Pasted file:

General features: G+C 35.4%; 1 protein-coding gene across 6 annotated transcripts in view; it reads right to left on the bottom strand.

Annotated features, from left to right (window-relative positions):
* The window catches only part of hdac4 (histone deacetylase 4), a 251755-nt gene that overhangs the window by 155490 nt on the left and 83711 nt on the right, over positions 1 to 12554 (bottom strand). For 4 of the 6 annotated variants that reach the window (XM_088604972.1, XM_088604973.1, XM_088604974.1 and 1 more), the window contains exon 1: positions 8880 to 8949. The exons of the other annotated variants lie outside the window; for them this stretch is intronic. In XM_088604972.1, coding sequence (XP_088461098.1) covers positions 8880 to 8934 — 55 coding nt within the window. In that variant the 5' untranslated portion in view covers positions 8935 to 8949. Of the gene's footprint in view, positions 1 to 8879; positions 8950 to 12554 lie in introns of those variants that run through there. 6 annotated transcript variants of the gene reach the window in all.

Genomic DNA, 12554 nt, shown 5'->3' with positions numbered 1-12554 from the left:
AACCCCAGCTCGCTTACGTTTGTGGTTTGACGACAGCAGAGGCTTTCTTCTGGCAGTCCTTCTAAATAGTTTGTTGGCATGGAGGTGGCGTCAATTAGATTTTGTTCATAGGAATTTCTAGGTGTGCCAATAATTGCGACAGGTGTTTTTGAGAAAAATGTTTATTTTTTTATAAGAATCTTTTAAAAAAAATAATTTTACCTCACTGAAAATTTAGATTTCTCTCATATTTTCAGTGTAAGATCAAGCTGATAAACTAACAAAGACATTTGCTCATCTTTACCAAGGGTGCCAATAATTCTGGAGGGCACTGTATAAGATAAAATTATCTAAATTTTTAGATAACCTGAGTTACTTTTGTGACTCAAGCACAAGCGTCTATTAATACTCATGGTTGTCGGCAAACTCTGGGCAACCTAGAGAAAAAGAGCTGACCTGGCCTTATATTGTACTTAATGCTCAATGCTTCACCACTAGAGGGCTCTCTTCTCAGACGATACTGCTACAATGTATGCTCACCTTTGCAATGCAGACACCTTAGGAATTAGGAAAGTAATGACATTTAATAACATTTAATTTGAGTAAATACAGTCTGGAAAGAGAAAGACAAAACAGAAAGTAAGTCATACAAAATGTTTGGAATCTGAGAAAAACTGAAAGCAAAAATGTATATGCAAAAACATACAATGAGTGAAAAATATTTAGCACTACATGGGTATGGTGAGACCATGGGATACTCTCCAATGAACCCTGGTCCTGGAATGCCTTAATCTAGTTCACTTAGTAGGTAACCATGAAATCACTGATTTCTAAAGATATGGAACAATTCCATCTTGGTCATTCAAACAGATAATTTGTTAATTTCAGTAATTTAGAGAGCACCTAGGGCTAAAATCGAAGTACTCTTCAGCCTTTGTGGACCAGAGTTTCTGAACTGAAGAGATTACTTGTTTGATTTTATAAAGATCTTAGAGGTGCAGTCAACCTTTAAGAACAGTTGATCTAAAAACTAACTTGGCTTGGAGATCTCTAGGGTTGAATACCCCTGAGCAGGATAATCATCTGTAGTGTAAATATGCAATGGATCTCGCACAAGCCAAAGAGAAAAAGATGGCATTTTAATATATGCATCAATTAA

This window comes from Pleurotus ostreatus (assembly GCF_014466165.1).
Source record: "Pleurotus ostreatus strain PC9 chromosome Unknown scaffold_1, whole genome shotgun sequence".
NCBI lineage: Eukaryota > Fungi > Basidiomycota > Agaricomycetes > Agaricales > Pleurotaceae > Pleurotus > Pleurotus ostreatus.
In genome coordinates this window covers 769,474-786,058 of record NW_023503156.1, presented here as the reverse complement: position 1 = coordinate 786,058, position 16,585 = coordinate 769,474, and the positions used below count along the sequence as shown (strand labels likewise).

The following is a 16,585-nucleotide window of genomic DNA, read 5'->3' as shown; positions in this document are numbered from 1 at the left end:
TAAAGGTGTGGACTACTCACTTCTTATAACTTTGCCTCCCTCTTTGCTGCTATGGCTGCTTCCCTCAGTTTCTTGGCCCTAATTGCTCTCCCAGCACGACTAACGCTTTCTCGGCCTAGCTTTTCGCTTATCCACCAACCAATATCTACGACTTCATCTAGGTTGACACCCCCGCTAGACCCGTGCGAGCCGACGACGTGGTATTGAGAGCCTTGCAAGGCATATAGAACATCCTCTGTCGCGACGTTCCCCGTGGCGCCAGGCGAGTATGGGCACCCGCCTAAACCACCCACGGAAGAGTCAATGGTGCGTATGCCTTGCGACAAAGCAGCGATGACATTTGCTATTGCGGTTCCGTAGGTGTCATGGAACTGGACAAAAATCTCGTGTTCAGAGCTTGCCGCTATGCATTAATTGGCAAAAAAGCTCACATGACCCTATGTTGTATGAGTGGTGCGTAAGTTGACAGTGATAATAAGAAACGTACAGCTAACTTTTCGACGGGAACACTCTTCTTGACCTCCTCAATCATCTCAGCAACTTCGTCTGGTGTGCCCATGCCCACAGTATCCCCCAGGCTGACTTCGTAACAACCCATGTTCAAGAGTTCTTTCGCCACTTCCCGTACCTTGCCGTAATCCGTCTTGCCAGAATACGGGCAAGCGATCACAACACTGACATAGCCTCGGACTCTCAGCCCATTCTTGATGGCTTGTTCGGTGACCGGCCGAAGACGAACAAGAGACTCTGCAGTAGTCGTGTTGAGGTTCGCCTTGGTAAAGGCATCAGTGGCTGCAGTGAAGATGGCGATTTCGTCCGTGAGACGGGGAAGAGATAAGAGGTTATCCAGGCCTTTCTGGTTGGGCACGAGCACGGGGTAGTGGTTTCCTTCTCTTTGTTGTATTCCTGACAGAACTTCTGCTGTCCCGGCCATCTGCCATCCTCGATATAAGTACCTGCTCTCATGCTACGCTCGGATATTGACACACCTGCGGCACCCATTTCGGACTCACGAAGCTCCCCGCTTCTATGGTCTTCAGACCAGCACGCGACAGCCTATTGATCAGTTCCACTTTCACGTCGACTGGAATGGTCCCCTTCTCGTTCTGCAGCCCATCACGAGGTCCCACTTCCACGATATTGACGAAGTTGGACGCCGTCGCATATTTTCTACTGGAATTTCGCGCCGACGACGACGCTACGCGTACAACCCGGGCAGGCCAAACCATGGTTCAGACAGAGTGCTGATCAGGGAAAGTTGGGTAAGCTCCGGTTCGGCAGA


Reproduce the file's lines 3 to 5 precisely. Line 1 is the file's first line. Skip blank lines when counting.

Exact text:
* The window catches only part of hdac4 (histone deacetylase 4), a 251755-nt gene that overhangs the window by 155490 nt on the left and 83711 nt on the right, over positions 1 to 12554 (bottom strand). For 4 of the 6 annotated variants that reach the window (XM_088604972.1, XM_088604973.1, XM_088604974.1 and 1 more), the window contains exon 1: positions 8880 to 8949. The exons of the other annotated variants lie outside the window; for them this stretch is intronic. In XM_088604972.1, coding sequence (XP_088461098.1) covers positions 8880 to 8934 — 55 coding nt within the window. In that variant the 5' untranslated portion in view covers positions 8935 to 8949. Of the gene's footprint in view, positions 1 to 8879; positions 8950 to 12554 lie in introns of those variants that run through there. 6 annotated transcript variants of the gene reach the window in all.

Genomic DNA, 12554 nt, shown 5'->3' with positions numbered 1-12554 from the left:
AACCCCAGCTCGCTTACGTTTGTGGTTTGACGACAGCAGAGGCTTTCTTCTGGCAGTCCTTCTAAATAGTTTGTTGGCATGGAGGTGGCGTCAATTAGATTTTGTTCATAGGAATTTCTAGGTGTGCCAATAATTGCGACAGGTGTTTTTGAGAAAAATGTTTATTTTTTTATAAGAATCTTTTAAAAAAAATAATTTTACCTCACTGAAAATTTAGATTTCTCTCATATTTTCAGTGTAAGATCAAGCTGATAAACTAACAAAGACATTTGCTCATCTTTACCAAGGGTGCCAATAATTCTGGAGGGCACTGTATAAGATAAAATTATCTAAATTTTTAGATAACCTGAGTTACTTTTGTGACTCAAGCACAAGCGTCTATTAATACTCATGGTTGTCGGCAAACTCTGGGCAACCTAGAGAAAAAGAGCTGACCTGGCCTTATATTGTACTTAATGCTCAATGCTTCACCACTAGAGGGCTCTCTTCTCAGACGATACTGCTACAATGTATGCTCACCTTTGCAATGCAGACACCTTAGGAATTAGGAAAGTAATGACATTTAATAACATTTAATTTGAGTAAATACAGTCTGGAAAGAGAAAGACAAAACAGAAAGTAAGTCATACAAAATGTTTGGAATCTGAGAAAAACTGAAAGCAAAAATGTATATGCAAAAACATACAATGAGTGAAAAATATTTAGCACTACATGGGTATGGTGAGACCATGGGATACTCTCCAATGAACCCTGGTCCTGGAATGCCTTAATCTAGTTCACTTAGTAGGTAACCATGAAATCACTGATTTCTAAAGATATGGAACAATTCCATCTTGGTCATTCAAACAGATAATTTGTTAATTTCAGTAATTTAGAGAGCACCTAGGGCTAAAATCGAAGTACTCTTCAGCCTTTGTGGACCAGAGTTTCTGAACTGAAGAGATTACTTGTTTGATTTTATAAAGATCTTAGAGGTGCAGTCAACCTTTAAGAACAGTTGATCTAAAAACTAACTTGGCTTGGAGATCTCTAGGGTTGAATACCCCTGAGCAGGATAATCATCTGTAGTGTAAATATGCAATGGATCTCGCACAAGCCAAAGAGAAAAAGATGGCATTTTAATATATGCATCAATTAA